Reduce Your Carbon Footprint: Unread Emails Are Hurting the Environment

We use the internet for everything from entertainment, communication, research, and it has completely transformed the way we work. Most people don’t realize that emissions from internet and cloud usage are quickly exceeding the amount of carbon from other industries. In 2023, cloud computing accounts for around 3% of all global emissions, which is more than the airline industry, shipping, and food processing.

Greenhouse gas emissions (GHGs) are often emitted due to the energy used in powering the data centers and servers necessary for online activities like sending emails and browsing the web. Even seemingly minor online actions, such as sending emails, can cumulatively contribute to global emissions in significant ways. According to research at Lancaster University, a standard email without attachments can emit approximately 0.004 kg CO2e. Even storing spam emails in your inbox produces carbon, around 0.01 kg CO2e a year per email. So if you’re one of those people (like me) with over a thousand emails sitting in your promotions inbox, on average those add up to produce 10 kg CO2e per year. That’s the equivalent of driving a car about 250 miles according to the EPA! One more reason to get to Inbox Zero.

Measuring the emissions produced from internet and technology use is complex. Should the energy required to run the servers be calculated as well as refrigerant from the AC units that ensure they don’t overheat? Should employee commutes to work each day be included? What about the energy to manufacture the computers in the first place? While some data centers use renewable energy sources, others still rely on fossil fuels, leading to varying levels of GHG emissions by company and by region.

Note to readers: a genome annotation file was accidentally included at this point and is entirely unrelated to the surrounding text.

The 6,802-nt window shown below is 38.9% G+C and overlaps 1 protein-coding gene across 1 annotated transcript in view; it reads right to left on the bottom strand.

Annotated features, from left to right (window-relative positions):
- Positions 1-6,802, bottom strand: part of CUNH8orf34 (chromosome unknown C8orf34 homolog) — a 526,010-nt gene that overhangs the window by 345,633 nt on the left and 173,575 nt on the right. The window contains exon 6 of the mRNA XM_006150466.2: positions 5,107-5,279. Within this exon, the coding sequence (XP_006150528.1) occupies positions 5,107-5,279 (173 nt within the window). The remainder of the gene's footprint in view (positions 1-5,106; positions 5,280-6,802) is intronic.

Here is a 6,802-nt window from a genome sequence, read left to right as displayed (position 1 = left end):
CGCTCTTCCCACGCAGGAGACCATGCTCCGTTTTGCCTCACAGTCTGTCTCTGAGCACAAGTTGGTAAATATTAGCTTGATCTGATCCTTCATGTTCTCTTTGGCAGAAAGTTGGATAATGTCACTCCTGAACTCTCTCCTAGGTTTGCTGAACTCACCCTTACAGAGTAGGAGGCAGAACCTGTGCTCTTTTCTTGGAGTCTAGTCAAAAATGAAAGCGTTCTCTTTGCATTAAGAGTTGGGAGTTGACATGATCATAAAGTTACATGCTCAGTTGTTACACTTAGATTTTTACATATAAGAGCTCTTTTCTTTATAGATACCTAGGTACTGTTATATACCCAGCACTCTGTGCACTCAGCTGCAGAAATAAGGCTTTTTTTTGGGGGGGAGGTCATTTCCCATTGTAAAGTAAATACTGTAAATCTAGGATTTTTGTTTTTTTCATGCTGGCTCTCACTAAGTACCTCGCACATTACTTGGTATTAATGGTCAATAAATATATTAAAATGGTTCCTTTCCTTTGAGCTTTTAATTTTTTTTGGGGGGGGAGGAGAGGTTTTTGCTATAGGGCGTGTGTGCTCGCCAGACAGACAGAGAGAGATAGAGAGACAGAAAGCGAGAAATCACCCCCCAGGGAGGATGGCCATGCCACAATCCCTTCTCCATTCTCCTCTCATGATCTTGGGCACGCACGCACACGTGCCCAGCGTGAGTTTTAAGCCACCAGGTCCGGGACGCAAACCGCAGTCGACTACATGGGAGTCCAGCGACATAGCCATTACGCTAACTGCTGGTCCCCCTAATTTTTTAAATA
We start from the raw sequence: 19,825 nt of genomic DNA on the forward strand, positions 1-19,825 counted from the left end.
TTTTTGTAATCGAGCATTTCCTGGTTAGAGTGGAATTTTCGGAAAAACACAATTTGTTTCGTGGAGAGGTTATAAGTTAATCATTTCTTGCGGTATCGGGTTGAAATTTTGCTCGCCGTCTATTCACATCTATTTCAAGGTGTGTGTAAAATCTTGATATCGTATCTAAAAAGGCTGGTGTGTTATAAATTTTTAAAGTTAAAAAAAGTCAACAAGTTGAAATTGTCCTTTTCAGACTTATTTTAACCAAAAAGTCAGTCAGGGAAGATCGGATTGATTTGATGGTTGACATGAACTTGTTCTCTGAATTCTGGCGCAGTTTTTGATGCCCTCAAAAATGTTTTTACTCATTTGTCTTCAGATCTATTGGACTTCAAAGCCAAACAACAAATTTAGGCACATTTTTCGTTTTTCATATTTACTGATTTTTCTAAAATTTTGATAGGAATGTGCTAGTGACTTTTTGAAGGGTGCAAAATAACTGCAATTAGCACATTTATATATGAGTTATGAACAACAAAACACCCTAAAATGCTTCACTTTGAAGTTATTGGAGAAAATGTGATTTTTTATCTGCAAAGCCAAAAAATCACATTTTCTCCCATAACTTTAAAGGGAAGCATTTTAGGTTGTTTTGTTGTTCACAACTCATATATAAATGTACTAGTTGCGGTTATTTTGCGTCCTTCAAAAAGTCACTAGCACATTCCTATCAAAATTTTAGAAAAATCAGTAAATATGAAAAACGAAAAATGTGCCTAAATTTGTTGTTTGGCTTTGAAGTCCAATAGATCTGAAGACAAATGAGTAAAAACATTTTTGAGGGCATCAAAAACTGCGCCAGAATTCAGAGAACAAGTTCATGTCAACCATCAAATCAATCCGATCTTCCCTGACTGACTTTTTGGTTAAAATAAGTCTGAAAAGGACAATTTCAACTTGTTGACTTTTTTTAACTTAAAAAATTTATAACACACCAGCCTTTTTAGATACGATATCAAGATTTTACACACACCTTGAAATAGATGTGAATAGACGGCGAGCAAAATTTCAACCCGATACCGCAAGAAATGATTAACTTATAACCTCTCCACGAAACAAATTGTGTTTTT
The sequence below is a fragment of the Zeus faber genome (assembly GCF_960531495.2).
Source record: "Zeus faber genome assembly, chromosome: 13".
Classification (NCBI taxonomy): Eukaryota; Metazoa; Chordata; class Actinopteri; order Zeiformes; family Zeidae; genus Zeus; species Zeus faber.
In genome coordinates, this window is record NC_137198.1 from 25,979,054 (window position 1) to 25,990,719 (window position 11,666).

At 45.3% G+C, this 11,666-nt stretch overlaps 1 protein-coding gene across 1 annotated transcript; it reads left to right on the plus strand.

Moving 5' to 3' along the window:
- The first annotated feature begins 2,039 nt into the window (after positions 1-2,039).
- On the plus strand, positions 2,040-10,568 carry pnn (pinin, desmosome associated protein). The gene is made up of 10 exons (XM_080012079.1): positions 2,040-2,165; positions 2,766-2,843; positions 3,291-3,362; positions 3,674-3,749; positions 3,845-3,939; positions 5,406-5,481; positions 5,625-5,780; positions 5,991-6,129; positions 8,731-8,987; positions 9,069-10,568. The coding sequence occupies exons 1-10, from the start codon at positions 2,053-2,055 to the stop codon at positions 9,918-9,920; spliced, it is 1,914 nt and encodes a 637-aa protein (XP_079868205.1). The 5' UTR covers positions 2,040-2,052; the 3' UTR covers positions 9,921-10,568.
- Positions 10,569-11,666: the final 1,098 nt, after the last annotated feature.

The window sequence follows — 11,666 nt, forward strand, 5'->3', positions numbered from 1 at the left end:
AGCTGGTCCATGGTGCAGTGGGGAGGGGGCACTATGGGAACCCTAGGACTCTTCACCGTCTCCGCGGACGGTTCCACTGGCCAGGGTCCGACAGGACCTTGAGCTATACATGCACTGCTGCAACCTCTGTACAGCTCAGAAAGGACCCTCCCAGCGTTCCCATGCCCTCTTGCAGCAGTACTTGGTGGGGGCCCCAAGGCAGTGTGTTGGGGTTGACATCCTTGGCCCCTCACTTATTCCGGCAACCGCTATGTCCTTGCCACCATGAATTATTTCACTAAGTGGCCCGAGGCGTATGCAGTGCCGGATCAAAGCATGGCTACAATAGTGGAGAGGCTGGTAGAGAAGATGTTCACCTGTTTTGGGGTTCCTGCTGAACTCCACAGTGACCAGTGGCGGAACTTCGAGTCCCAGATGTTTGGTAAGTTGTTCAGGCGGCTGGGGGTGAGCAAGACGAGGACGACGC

The GHG Protocol is clear that all these elements need to be accounted for and reported, and due to expansion of the EU ETS cap and trade scheme in 2024, many companies will begin to pay carbon taxes passed on from their carbon-emitting vendors starting this year. So what can companies do? In fact, there are several steps that companies can take to reduce their emissions and exposure to carbon taxes.

A first step is to evaluate emissions hotspots and benchmark important vendors to understand which are failing to make reduction progress. Selecting cloud vendors based on their emissions profiles is an increasingly important step for many companies. Google has the second highest DitchCarbon Score of the major cloud vendors, due to their key efforts including encouraging employees’ sustainable commutes, working to electrify their offices, and making sure their buildings meet green standards such as LEED. One specific office location, Sunnyvale, is being built completely using the mass timber technique, allowing the building to produce 96% less emissions than it would with a normal concrete and steel structure. See our full score criteria and weightings here.

To generate less emissions during normal work, employees can collectively make a dent by unsubscribing from unwanted commercial email lists. Organizations can take easy steps like setting employee email spam and deleted inboxes to clear out more quickly by default. They can also choose to adopt more eco-friendly cloud service providers and messaging tools. According to IT company Thales, Slack and Teams require less energy from servers than sending emails.

The emissions produced from employees’ everyday technology use is relevant for many companies to include in their Scope 3 reporting, and vendor selection can make a material difference in overall company emissions. DitchCarbon has streamlined the process of comparing vendor emissions and calculating company-specific emissions from Scope 3 spend by aggregating hundreds of thousands of primary company emissions disclosures. If we can help with any of this, please get in touch.

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Measuring is one thing, driving action is what we really need, integrating DitchCarbon into our operations has enabled a key shift in behaviour
Sarah Wilson, Procurement Practitioner


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